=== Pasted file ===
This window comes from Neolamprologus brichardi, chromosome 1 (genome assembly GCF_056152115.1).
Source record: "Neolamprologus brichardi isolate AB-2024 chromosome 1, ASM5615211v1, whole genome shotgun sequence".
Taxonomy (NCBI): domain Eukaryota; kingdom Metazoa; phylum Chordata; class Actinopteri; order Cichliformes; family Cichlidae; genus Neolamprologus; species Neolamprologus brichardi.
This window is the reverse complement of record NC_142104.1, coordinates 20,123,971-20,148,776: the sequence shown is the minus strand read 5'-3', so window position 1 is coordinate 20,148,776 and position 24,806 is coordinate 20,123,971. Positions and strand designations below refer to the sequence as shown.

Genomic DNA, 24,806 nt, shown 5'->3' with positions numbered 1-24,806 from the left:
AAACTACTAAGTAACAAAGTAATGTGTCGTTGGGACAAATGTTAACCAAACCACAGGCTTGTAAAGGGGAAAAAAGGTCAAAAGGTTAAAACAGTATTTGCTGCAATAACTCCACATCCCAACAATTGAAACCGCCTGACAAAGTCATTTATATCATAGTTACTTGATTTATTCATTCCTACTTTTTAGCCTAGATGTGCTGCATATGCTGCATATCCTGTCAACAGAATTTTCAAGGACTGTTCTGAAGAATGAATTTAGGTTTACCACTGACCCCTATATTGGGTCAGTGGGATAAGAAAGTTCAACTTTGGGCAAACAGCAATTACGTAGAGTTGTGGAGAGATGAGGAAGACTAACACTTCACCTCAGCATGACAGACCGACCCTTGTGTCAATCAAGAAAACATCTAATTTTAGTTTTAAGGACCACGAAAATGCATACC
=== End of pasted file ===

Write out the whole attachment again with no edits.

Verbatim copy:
This window comes from Neolamprologus brichardi, chromosome 1 (genome assembly GCF_056152115.1).
Source record: "Neolamprologus brichardi isolate AB-2024 chromosome 1, ASM5615211v1, whole genome shotgun sequence".
Taxonomy (NCBI): domain Eukaryota; kingdom Metazoa; phylum Chordata; class Actinopteri; order Cichliformes; family Cichlidae; genus Neolamprologus; species Neolamprologus brichardi.
This window is the reverse complement of record NC_142104.1, coordinates 20,123,971-20,148,776: the sequence shown is the minus strand read 5'-3', so window position 1 is coordinate 20,148,776 and position 24,806 is coordinate 20,123,971. Positions and strand designations below refer to the sequence as shown.

Genomic DNA, 24,806 nt, shown 5'->3' with positions numbered 1-24,806 from the left:
AAACTACTAAGTAACAAAGTAATGTGTCGTTGGGACAAATGTTAACCAAACCACAGGCTTGTAAAGGGGAAAAAAGGTCAAAAGGTTAAAACAGTATTTGCTGCAATAACTCCACATCCCAACAATTGAAACCGCCTGACAAAGTCATTTATATCATAGTTACTTGATTTATTCATTCCTACTTTTTAGCCTAGATGTGCTGCATATGCTGCATATCCTGTCAACAGAATTTTCAAGGACTGTTCTGAAGAATGAATTTAGGTTTACCACTGACCCCTATATTGGGTCAGTGGGATAAGAAAGTTCAACTTTGGGCAAACAGCAATTACGTAGAGTTGTGGAGAGATGAGGAAGACTAACACTTCACCTCAGCATGACAGACCGACCCTTGTGTCAATCAAGAAAACATCTAATTTTAGTTTTAAGGACCACGAAAATGCATACC